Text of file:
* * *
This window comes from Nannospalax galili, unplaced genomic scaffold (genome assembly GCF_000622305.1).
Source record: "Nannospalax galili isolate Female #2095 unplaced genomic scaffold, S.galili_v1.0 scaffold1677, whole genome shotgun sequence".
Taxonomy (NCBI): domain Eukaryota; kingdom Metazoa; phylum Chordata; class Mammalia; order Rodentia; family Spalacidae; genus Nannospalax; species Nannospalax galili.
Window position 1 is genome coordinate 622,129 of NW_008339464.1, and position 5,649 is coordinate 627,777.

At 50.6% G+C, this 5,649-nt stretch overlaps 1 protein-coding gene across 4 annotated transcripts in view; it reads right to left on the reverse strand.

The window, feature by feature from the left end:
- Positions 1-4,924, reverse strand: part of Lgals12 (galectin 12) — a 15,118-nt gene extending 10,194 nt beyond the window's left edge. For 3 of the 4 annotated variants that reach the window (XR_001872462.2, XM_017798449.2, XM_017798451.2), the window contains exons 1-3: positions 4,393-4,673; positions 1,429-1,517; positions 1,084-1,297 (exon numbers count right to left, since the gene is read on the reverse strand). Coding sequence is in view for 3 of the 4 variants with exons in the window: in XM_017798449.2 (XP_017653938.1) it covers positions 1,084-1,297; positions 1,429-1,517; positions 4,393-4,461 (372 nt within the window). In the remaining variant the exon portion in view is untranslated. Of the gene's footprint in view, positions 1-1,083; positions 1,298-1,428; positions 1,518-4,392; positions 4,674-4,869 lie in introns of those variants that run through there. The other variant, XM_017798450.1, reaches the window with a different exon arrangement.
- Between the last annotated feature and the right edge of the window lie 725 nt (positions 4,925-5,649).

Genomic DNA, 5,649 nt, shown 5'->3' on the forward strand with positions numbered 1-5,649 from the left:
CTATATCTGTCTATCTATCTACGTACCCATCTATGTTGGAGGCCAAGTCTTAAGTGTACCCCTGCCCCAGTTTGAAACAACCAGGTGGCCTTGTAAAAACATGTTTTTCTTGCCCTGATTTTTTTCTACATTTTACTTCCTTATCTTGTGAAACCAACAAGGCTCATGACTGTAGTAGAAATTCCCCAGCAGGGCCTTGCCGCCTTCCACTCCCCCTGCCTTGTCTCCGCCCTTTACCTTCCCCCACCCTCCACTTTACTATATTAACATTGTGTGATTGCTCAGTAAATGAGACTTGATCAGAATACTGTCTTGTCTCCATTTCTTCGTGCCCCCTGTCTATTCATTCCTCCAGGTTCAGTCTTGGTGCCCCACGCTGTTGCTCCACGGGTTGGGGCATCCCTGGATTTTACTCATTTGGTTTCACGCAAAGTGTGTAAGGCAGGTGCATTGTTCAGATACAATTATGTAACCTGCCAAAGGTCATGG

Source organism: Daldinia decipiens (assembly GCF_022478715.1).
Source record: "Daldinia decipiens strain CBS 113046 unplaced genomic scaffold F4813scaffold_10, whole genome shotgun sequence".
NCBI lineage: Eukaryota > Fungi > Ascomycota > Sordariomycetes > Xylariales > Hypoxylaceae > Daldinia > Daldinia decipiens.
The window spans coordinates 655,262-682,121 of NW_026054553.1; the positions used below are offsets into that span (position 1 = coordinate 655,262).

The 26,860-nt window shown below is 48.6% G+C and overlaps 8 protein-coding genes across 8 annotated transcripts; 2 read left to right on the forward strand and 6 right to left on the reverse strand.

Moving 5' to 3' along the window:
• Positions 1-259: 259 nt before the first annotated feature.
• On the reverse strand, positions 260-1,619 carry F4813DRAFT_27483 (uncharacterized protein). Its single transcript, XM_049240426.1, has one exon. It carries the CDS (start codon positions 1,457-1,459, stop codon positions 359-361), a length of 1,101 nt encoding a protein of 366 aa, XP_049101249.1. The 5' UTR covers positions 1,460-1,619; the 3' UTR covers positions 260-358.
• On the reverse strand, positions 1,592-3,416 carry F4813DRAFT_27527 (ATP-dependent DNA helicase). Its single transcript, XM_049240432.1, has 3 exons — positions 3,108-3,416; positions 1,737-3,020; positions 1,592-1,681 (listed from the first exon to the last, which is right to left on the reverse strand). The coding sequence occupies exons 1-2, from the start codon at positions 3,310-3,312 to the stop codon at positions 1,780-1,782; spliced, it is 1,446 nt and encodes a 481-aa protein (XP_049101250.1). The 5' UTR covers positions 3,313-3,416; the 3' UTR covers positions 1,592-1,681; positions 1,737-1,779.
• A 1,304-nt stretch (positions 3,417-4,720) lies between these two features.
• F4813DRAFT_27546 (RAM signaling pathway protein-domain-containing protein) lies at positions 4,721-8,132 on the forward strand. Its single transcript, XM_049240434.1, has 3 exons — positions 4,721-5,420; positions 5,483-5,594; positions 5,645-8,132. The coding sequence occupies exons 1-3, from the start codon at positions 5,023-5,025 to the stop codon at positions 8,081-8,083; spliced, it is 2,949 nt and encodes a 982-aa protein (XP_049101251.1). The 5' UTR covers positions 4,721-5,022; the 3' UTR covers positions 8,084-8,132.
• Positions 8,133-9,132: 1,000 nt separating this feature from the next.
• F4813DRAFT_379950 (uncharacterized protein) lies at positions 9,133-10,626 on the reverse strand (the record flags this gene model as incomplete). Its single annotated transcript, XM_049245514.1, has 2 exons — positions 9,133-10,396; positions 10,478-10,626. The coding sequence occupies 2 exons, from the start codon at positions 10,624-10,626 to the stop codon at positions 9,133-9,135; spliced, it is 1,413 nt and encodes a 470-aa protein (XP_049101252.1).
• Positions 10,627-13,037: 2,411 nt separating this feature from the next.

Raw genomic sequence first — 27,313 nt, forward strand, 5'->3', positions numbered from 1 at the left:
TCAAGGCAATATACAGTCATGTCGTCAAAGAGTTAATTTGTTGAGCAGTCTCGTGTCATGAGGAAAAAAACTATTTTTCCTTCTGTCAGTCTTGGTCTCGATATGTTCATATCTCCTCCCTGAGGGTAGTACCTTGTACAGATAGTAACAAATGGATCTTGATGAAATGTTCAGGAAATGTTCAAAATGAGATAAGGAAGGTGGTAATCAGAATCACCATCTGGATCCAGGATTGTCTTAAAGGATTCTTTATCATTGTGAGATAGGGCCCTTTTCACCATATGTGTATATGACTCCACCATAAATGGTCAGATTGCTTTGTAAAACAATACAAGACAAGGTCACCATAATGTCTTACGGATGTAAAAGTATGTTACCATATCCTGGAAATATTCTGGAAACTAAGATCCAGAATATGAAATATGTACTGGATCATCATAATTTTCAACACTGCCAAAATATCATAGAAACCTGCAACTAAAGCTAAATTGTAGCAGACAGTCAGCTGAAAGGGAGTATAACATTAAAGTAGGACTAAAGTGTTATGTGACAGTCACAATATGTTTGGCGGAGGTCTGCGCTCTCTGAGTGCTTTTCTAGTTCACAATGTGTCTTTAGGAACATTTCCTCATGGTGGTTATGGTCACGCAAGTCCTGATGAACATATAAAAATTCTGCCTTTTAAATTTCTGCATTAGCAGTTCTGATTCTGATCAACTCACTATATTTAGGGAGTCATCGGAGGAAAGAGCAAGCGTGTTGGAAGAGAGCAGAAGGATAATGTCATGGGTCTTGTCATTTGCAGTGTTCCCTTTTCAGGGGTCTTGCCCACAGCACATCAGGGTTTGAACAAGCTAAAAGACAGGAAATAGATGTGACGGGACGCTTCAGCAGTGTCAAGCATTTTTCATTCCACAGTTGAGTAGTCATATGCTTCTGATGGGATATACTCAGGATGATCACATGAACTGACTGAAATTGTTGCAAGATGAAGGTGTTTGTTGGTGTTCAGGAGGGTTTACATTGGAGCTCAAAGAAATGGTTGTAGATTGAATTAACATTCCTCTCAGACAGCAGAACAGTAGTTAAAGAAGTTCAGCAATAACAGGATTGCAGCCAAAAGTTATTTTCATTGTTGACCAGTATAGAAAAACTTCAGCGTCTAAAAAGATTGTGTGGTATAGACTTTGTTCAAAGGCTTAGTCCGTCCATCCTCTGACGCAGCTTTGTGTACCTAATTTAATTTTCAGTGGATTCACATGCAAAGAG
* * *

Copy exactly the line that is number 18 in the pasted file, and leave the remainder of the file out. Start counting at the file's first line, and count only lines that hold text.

• On the reverse strand, positions 260-1,619 carry F4813DRAFT_27483 (uncharacterized protein). Its single transcript, XM_049240426.1, has one exon. It carries the CDS (start codon positions 1,457-1,459, stop codon positions 359-361), a length of 1,101 nt encoding a protein of 366 aa, XP_049101249.1. The 5' UTR covers positions 1,460-1,619; the 3' UTR covers positions 260-358.